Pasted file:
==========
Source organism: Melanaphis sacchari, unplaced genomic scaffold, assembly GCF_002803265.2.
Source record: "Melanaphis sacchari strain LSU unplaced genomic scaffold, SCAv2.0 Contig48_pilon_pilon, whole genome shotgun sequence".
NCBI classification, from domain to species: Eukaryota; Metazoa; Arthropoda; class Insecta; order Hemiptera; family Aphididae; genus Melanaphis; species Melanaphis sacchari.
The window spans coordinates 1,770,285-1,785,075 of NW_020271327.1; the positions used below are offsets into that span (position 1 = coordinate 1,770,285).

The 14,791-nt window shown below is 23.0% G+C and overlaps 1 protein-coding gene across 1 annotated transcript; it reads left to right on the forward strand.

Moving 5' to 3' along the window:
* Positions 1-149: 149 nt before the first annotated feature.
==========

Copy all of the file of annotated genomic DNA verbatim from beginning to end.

Source organism: Melanaphis sacchari, unplaced genomic scaffold, assembly GCF_002803265.2.
Source record: "Melanaphis sacchari strain LSU unplaced genomic scaffold, SCAv2.0 Contig48_pilon_pilon, whole genome shotgun sequence".
NCBI classification, from domain to species: Eukaryota; Metazoa; Arthropoda; class Insecta; order Hemiptera; family Aphididae; genus Melanaphis; species Melanaphis sacchari.
The window spans coordinates 1,770,285-1,785,075 of NW_020271327.1; the positions used below are offsets into that span (position 1 = coordinate 1,770,285).

The 14,791-nt window shown below is 23.0% G+C and overlaps 1 protein-coding gene across 1 annotated transcript; it reads left to right on the forward strand.

Moving 5' to 3' along the window:
* Positions 1-149: 149 nt before the first annotated feature.